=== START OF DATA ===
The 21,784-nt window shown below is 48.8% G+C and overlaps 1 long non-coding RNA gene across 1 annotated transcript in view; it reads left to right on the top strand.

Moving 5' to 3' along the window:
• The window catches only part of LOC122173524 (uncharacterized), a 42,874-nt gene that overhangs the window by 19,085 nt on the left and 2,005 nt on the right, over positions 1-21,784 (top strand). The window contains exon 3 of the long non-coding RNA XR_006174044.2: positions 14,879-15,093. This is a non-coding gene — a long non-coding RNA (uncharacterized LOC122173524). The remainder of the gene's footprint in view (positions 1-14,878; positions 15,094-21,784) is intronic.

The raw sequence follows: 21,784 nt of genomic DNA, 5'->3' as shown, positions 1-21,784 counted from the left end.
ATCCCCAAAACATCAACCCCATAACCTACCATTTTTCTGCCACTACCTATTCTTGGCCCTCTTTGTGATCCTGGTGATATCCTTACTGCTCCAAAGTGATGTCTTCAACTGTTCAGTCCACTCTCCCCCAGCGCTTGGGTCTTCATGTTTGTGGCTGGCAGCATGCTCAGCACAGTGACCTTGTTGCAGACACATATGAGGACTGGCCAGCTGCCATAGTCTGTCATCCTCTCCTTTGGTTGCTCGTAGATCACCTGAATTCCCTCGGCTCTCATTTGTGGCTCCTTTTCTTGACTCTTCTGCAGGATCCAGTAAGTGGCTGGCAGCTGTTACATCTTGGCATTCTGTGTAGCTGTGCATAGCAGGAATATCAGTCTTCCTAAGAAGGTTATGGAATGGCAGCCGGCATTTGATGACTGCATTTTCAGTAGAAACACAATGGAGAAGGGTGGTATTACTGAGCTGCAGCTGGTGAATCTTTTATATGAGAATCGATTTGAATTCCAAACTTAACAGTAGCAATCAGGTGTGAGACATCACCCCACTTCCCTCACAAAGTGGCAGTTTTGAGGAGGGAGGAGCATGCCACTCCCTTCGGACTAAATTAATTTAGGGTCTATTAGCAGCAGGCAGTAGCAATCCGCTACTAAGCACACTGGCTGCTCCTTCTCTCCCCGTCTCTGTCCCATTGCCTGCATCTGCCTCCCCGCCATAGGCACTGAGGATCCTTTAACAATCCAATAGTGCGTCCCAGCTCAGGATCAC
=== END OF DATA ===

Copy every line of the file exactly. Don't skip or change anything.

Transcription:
The 21,784-nt window shown below is 48.8% G+C and overlaps 1 long non-coding RNA gene across 1 annotated transcript in view; it reads left to right on the top strand.

Moving 5' to 3' along the window:
• The window catches only part of LOC122173524 (uncharacterized), a 42,874-nt gene that overhangs the window by 19,085 nt on the left and 2,005 nt on the right, over positions 1-21,784 (top strand). The window contains exon 3 of the long non-coding RNA XR_006174044.2: positions 14,879-15,093. This is a non-coding gene — a long non-coding RNA (uncharacterized LOC122173524). The remainder of the gene's footprint in view (positions 1-14,878; positions 15,094-21,784) is intronic.

The raw sequence follows: 21,784 nt of genomic DNA, 5'->3' as shown, positions 1-21,784 counted from the left end.
ATCCCCAAAACATCAACCCCATAACCTACCATTTTTCTGCCACTACCTATTCTTGGCCCTCTTTGTGATCCTGGTGATATCCTTACTGCTCCAAAGTGATGTCTTCAACTGTTCAGTCCACTCTCCCCCAGCGCTTGGGTCTTCATGTTTGTGGCTGGCAGCATGCTCAGCACAGTGACCTTGTTGCAGACACATATGAGGACTGGCCAGCTGCCATAGTCTGTCATCCTCTCCTTTGGTTGCTCGTAGATCACCTGAATTCCCTCGGCTCTCATTTGTGGCTCCTTTTCTTGACTCTTCTGCAGGATCCAGTAAGTGGCTGGCAGCTGTTACATCTTGGCATTCTGTGTAGCTGTGCATAGCAGGAATATCAGTCTTCCTAAGAAGGTTATGGAATGGCAGCCGGCATTTGATGACTGCATTTTCAGTAGAAACACAATGGAGAAGGGTGGTATTACTGAGCTGCAGCTGGTGAATCTTTTATATGAGAATCGATTTGAATTCCAAACTTAACAGTAGCAATCAGGTGTGAGACATCACCCCACTTCCCTCACAAAGTGGCAGTTTTGAGGAGGGAGGAGCATGCCACTCCCTTCGGACTAAATTAATTTAGGGTCTATTAGCAGCAGGCAGTAGCAATCCGCTACTAAGCACACTGGCTGCTCCTTCTCTCCCCGTCTCTGTCCCATTGCCTGCATCTGCCTCCCCGCCATAGGCACTGAGGATCCTTTAACAATCCAATAGTGCGTCCCAGCTCAGGATCAC